Tilapias (Oreochromis spp.) are increasing in popularity with consumers, and a number of fish producers in the United States are culturing them. During winter months in Alabama, surface water temperature falls too low for tilapia survival. Broodstock may be overwintered in waters heated by geothermal, solar, or mechanical means with spawning, nursery, and grow-out conducted during warm months. Alternatively, indoor culture systems with heating allow year-round culture, but energy for heating increases production costs.
Tilapia may be produced in tanks, raceways, cages, or open ponds. Although they are efficient filter feeders and use plankton for food, commercial feed is applied to increase production to profitable levels. Tilapia tolerate low dissolved oxygen and high ammonia concentrations better than most aquaculture species. Thus, they are stocked at high density, resulting in waters and effluents of culture units having high concentrations of nutrients, organic matter, and suspended solids.
Because of the necessity to provide supplemental heat to overwinter broodstock or to extend the grow-out period, water reuse systems are popular in temperate areas. Ground water in Alabama usually is warm enough to permit tilapia survival in winter. Thus, broodstock can be overwintered in tanks through which well water is passed. Placing tanks under transparent plastic covers can lessen the volume of ground water that must be applied to fish holding units. In warm months, the same units can be used to produce marketable-sized fish under more intensive conditions.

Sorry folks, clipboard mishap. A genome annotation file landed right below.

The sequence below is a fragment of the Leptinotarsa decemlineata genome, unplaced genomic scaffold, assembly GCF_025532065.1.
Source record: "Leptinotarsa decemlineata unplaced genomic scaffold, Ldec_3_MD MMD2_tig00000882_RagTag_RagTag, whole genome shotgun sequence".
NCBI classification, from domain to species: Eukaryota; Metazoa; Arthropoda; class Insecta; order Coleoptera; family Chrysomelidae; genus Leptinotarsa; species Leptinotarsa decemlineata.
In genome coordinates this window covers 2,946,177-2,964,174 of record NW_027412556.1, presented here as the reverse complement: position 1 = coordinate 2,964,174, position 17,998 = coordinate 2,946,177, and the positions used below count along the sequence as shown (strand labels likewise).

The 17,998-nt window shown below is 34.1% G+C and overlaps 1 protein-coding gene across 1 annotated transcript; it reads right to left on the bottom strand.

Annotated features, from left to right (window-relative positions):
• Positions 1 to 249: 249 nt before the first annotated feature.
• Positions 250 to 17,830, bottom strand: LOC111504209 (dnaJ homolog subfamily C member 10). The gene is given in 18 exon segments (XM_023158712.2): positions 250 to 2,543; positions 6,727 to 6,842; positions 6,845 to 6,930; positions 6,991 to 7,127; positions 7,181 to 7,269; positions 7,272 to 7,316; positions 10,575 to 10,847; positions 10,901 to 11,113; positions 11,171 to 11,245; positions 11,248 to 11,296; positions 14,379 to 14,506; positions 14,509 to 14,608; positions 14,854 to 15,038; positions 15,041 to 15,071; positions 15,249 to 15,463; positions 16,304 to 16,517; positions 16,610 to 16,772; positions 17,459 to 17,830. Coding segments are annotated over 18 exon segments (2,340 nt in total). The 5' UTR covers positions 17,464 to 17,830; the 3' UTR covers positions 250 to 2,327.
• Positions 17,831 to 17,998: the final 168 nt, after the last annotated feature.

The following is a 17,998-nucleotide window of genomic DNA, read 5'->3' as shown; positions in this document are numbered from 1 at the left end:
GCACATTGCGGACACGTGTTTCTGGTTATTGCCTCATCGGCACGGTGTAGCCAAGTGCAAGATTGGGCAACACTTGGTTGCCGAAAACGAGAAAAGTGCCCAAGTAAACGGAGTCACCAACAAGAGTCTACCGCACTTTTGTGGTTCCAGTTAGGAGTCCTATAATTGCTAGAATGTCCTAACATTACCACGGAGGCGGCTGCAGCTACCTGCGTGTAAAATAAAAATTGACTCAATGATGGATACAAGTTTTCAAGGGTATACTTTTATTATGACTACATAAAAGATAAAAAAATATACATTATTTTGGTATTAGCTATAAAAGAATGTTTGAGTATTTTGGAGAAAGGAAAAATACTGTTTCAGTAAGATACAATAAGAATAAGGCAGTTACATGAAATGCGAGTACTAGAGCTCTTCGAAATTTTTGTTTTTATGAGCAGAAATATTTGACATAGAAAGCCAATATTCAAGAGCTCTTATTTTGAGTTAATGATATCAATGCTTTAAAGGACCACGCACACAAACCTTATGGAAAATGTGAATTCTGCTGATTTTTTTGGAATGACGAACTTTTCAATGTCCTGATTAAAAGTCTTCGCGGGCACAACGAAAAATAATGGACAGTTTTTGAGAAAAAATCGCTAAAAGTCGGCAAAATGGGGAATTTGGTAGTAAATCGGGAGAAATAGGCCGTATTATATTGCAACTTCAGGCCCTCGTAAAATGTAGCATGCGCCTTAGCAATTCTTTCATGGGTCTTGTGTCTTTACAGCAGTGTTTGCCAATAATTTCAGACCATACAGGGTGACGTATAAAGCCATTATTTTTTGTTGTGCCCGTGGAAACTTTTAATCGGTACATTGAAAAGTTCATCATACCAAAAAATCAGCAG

Because fish are stocked at high density in culture units, a large input of feed is necessary. Mechanical aeration or oxygenation maintains adequate dissolved oxygen concentrations, but water is flushed through culture units at a rate of several exchanges per day to prevent high concentrations of ammonia and other wastes. Solids which accumulate on bottoms of culture units are removed periodically via a center drain (Figure 1) or by other means.
Water flushed from grow-out units must be treated to improve its quality and especially to remove suspended solids and ammonia before being reused. Suspended solids and other pollutants also should be removed from water discharged during tank cleaning before it is reused or treated and released into State waters. A popular treatment procedure for culture unit effluent is to direct it through a basin or wetland for sedimentation and to hold it for several days in an open pond to allow natural physical, chemical, and biological processes to improve its quality for reuse (Figure 2). Water reuse systems with more complex treatment schemes as illustrated in Figure 3 also can be used in tilapia culture. The intermittent effluent from such systems should be treated through a properly designed and maintained sedimentation basin before discharge into State waters.
Treatment ponds should be designed and managed to minimize overflow. Solids removed from ponds have high organic matter content and should be managed according to NRCS technical standards and guidelines.
Procedures for pond culture of tilapia are the same as those used in channel catfish culture. Fingerlings are stocked in ponds, feed is applied, and mechanical aeration is used to prevent low dissolved oxygen concentration. The main difference in pond culture of channel catfish and tilapia is the necessity to drain (recycle for reuse) and harvest tilapia ponds in the fall before onset of lethal cooler water temperatures.
Source: Auburn University and USDA-Natural Resources Conservation Service, Alabama Aquaculture Best Management Practice (BMP)
Download: Managing Systems for Tilapia Culture